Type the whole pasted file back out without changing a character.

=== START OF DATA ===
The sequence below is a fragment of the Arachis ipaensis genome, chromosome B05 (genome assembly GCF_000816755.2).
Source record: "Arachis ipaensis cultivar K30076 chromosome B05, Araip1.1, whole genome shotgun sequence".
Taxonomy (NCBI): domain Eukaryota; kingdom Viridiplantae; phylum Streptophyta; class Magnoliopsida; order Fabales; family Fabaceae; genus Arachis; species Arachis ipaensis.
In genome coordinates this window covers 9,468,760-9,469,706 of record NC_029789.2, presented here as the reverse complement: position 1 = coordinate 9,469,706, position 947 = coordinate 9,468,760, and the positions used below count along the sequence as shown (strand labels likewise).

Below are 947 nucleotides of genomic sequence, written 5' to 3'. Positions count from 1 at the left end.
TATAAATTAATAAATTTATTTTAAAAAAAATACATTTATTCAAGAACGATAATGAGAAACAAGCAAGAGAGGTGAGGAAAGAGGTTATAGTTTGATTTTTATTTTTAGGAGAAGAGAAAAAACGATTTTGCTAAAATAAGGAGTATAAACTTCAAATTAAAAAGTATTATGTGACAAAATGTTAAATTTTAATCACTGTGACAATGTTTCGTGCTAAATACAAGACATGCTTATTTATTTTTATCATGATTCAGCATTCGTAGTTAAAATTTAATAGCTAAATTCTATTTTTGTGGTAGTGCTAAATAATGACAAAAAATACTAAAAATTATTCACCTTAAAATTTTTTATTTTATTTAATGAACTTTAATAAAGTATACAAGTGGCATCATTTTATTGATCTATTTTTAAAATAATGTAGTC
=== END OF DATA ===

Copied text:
The sequence below is a fragment of the Arachis ipaensis genome, chromosome B05 (genome assembly GCF_000816755.2).
Source record: "Arachis ipaensis cultivar K30076 chromosome B05, Araip1.1, whole genome shotgun sequence".
Taxonomy (NCBI): domain Eukaryota; kingdom Viridiplantae; phylum Streptophyta; class Magnoliopsida; order Fabales; family Fabaceae; genus Arachis; species Arachis ipaensis.
In genome coordinates this window covers 9,468,760-9,469,706 of record NC_029789.2, presented here as the reverse complement: position 1 = coordinate 9,469,706, position 947 = coordinate 9,468,760, and the positions used below count along the sequence as shown (strand labels likewise).

Below are 947 nucleotides of genomic sequence, written 5' to 3'. Positions count from 1 at the left end.
TATAAATTAATAAATTTATTTTAAAAAAAATACATTTATTCAAGAACGATAATGAGAAACAAGCAAGAGAGGTGAGGAAAGAGGTTATAGTTTGATTTTTATTTTTAGGAGAAGAGAAAAAACGATTTTGCTAAAATAAGGAGTATAAACTTCAAATTAAAAAGTATTATGTGACAAAATGTTAAATTTTAATCACTGTGACAATGTTTCGTGCTAAATACAAGACATGCTTATTTATTTTTATCATGATTCAGCATTCGTAGTTAAAATTTAATAGCTAAATTCTATTTTTGTGGTAGTGCTAAATAATGACAAAAAATACTAAAAATTATTCACCTTAAAATTTTTTATTTTATTTAATGAACTTTAATAAAGTATACAAGTGGCATCATTTTATTGATCTATTTTTAAAATAATGTAGTC